Ken Clarke's repulsive, reactionary comments are part of a culture that still misunderstands consent, punishes female sexual agency, and wilfully ignores the scale and prevalence of rape. His views are hardly unusual, and they are grounded on a better understanding of the criminal justice system than many ordinary sexists. Unfortunately, Clarke is no ordinary sexist. He is the Minister for Justice, and as such, should be held to a standard which absolutely precludes the utterance or intimation of such prejudices in public. Clarke made a serious mistake, and he deserves to be seriously sacked -- but it will take more than a handful of resignations and high-profile prosecutions to bring an end to a culture of complacency where rape is everyday violence.

Laurie Penny is a contributing editor to the New Statesman. She is the author of five books, most recently Unspeakable Things.

Photo: Getty
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Scotland's vast deficit remains an obstacle to independence

Though the country's financial position has improved, independence would still risk severe austerity. 

For the SNP, the annual Scottish public spending figures bring good and bad news. The good news, such as it is, is that Scotland's deficit fell by £1.3bn in 2016/17. The bad news is that it remains £13.3bn or 8.3 per cent of GDP – three times the UK figure of 2.4 per cent (£46.2bn) and vastly higher than the white paper's worst case scenario of £5.5bn. 

These figures, it's important to note, include Scotland's geographic share of North Sea oil and gas revenue. The "oil bonus" that the SNP once boasted of has withered since the collapse in commodity prices. Though revenue rose from £56m the previous year to £208m, this remains a fraction of the £8bn recorded in 2011/12. Total public sector revenue was £312 per person below the UK average, while expenditure was £1,437 higher. Though the SNP is playing down the figures as "a snapshot", the white paper unambiguously stated: "GERS [Government Expenditure and Revenue Scotland] is the authoritative publication on Scotland’s public finances".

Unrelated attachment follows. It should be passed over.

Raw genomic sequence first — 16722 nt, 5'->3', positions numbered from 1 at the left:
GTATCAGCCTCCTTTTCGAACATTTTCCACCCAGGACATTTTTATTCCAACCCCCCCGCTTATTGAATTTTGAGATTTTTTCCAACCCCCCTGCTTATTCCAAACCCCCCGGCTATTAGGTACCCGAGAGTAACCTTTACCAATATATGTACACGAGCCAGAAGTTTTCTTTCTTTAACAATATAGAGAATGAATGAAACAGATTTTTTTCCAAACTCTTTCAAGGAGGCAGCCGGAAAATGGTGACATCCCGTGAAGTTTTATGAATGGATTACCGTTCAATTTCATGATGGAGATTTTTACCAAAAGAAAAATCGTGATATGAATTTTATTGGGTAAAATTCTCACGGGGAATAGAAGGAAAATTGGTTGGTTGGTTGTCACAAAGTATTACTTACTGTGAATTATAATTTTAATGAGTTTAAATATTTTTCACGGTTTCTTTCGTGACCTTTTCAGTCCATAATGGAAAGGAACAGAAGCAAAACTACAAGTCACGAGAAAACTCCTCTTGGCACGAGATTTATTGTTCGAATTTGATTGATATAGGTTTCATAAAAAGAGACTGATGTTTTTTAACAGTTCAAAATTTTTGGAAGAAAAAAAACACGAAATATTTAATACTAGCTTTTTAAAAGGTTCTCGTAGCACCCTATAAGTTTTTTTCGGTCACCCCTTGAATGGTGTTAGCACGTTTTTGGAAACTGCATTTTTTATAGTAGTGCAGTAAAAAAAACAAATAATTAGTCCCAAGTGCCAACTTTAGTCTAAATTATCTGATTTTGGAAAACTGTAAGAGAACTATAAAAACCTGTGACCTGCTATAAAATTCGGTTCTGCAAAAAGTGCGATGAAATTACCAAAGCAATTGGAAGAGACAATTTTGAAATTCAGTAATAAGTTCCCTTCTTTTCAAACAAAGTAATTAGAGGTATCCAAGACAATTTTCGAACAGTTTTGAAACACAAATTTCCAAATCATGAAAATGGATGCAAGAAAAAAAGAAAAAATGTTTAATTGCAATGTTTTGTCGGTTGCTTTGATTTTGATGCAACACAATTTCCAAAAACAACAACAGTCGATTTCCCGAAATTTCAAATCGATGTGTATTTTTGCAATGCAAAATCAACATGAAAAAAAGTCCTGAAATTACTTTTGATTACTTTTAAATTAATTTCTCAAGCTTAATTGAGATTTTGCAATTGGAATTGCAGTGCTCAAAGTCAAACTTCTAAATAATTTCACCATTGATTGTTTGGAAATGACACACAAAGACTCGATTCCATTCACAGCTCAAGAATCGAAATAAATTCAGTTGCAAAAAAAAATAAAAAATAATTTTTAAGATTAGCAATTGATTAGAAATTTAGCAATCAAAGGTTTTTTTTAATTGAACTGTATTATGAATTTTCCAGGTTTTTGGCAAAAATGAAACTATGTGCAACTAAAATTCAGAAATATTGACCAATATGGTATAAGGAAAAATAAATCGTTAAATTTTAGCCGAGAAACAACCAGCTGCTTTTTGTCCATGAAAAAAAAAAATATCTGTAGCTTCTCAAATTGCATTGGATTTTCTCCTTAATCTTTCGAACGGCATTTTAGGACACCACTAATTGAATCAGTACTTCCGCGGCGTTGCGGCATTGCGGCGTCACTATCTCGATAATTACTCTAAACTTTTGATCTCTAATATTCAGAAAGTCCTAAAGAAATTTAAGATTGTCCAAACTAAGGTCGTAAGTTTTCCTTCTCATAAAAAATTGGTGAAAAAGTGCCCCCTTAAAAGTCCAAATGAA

As before, Nicola Sturgeon has warned of the threat posed by Brexit to the Scottish economy. But the country's black hole means the risks of independence remain immense. As a new state, Scotland would be forced to pay a premium on its debt, resulting in an even greater fiscal gap. Were it to use the pound without permission, with no independent central bank and no lender of last resort, borrowing costs would rise still further. To offset a Greek-style crisis, Scotland would be forced to impose dramatic austerity. 

Sturgeon is undoubtedly right to warn of the risks of Brexit (particularly of the "hard" variety). But for a large number of Scots, this is merely cause to avoid the added turmoil of independence. Though eventual EU membership would benefit Scotland, its UK trade is worth four times as much as that with Europe. 

Of course, for a true nationalist, economics is irrelevant. Independence is a good in itself and sovereignty always trumps prosperity (a point on which Scottish nationalists align with English Brexiteers). But if Scotland is to ever depart the UK, the SNP will need to win over pragmatists, too. In that quest, Scotland's deficit remains a vast obstacle. 

George Eaton is political editor of the New Statesman.